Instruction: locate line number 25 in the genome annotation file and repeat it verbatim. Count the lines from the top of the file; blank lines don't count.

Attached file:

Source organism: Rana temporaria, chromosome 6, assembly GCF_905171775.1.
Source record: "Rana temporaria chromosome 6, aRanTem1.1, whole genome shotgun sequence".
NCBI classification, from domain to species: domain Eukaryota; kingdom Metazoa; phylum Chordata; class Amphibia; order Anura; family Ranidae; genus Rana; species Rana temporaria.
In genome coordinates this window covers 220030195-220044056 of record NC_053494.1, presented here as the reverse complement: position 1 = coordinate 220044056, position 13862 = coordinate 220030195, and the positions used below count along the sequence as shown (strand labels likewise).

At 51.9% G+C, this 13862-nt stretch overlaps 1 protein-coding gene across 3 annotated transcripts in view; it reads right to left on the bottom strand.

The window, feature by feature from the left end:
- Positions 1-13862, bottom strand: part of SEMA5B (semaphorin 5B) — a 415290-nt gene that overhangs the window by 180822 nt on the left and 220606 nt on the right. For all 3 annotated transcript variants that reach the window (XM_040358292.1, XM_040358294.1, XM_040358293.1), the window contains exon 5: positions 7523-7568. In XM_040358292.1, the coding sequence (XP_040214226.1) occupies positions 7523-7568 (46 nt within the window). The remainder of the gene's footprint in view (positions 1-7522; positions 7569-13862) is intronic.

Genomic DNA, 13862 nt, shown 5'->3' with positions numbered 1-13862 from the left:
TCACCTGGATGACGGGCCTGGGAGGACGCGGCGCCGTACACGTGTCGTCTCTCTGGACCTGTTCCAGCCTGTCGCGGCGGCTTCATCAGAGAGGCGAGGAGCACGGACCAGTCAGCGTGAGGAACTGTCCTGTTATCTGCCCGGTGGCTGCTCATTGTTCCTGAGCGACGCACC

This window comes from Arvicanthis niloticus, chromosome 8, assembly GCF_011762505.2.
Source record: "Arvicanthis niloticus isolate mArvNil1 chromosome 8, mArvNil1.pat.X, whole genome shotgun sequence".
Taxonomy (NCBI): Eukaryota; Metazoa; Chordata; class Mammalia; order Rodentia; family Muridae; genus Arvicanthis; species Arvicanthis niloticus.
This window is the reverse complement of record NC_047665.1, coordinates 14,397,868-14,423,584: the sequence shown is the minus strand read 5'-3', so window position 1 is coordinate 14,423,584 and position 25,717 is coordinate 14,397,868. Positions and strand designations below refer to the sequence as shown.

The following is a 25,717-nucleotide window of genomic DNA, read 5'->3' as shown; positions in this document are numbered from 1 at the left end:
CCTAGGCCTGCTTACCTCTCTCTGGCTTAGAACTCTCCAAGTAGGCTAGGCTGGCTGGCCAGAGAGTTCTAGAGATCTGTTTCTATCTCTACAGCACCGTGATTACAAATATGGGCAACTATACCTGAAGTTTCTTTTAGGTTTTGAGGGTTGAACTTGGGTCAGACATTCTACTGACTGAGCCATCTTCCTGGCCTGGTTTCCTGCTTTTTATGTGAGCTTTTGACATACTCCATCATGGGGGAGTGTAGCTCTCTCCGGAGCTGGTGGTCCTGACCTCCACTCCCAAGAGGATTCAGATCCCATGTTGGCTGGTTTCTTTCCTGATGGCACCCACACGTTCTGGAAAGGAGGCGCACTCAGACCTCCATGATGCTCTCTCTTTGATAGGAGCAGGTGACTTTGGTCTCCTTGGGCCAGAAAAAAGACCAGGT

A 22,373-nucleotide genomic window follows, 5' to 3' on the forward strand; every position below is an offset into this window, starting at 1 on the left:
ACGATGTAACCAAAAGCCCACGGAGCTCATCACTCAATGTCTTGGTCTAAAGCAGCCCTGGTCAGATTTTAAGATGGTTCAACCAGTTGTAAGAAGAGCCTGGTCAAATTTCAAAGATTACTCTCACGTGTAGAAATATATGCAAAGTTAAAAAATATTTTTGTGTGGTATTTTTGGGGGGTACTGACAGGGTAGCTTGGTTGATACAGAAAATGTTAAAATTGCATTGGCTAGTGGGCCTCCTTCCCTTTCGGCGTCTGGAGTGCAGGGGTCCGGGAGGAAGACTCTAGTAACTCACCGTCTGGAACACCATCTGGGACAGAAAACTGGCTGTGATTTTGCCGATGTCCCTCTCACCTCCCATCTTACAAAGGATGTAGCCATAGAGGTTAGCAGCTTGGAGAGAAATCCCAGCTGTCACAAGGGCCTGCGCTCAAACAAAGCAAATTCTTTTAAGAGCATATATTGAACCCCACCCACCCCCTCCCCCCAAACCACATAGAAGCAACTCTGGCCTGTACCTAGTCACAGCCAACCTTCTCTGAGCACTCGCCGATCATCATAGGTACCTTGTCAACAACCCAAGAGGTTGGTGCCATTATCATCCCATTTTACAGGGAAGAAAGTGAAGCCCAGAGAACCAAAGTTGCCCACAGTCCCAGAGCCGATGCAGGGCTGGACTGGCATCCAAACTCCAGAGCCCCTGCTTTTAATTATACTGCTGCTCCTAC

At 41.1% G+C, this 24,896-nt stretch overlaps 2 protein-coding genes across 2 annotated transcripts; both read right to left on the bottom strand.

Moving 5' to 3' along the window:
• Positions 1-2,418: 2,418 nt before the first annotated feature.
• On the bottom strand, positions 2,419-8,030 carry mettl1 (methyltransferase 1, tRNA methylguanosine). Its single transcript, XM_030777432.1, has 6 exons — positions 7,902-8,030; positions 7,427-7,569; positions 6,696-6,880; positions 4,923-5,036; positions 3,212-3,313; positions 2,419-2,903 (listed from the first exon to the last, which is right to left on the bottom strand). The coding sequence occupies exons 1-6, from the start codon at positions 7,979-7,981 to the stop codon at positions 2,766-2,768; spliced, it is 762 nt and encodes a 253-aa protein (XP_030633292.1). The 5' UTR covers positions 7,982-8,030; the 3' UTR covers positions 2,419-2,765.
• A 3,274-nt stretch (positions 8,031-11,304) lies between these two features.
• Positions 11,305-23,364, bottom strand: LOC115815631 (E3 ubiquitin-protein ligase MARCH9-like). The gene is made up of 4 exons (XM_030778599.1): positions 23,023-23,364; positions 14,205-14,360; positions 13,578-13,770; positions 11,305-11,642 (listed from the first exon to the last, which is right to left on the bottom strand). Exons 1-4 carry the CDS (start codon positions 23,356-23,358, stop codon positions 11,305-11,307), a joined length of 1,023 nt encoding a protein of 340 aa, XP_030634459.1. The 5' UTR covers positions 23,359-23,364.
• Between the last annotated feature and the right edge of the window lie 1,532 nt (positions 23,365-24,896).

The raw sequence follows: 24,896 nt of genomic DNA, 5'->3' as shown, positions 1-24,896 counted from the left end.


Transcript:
The raw sequence follows: 24,896 nt of genomic DNA, 5'->3' as shown, positions 1-24,896 counted from the left end.